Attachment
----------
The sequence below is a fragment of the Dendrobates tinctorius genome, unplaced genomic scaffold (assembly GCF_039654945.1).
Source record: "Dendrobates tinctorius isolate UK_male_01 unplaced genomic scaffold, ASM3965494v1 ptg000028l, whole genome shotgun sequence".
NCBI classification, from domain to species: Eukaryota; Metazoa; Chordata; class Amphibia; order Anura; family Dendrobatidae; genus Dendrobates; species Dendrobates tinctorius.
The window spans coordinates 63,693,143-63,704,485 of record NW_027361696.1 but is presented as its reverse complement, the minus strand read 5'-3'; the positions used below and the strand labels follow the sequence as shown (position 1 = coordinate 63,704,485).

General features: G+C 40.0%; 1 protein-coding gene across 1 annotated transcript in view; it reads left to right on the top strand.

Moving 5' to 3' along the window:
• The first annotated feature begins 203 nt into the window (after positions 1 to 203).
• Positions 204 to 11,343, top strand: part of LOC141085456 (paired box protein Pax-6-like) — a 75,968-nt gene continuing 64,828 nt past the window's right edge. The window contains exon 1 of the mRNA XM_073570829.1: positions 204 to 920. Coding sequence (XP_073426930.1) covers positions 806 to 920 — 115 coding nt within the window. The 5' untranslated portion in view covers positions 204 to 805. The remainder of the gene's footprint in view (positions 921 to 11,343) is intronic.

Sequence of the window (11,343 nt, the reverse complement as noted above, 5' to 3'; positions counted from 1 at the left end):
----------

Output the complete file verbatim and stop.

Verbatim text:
The sequence below is a fragment of the Dendrobates tinctorius genome, unplaced genomic scaffold (assembly GCF_039654945.1).
Source record: "Dendrobates tinctorius isolate UK_male_01 unplaced genomic scaffold, ASM3965494v1 ptg000028l, whole genome shotgun sequence".
NCBI classification, from domain to species: Eukaryota; Metazoa; Chordata; class Amphibia; order Anura; family Dendrobatidae; genus Dendrobates; species Dendrobates tinctorius.
The window spans coordinates 63,693,143-63,704,485 of record NW_027361696.1 but is presented as its reverse complement, the minus strand read 5'-3'; the positions used below and the strand labels follow the sequence as shown (position 1 = coordinate 63,704,485).

General features: G+C 40.0%; 1 protein-coding gene across 1 annotated transcript in view; it reads left to right on the top strand.

Moving 5' to 3' along the window:
• The first annotated feature begins 203 nt into the window (after positions 1 to 203).
• Positions 204 to 11,343, top strand: part of LOC141085456 (paired box protein Pax-6-like) — a 75,968-nt gene continuing 64,828 nt past the window's right edge. The window contains exon 1 of the mRNA XM_073570829.1: positions 204 to 920. Coding sequence (XP_073426930.1) covers positions 806 to 920 — 115 coding nt within the window. The 5' untranslated portion in view covers positions 204 to 805. The remainder of the gene's footprint in view (positions 921 to 11,343) is intronic.

Sequence of the window (11,343 nt, the reverse complement as noted above, 5' to 3'; positions counted from 1 at the left end):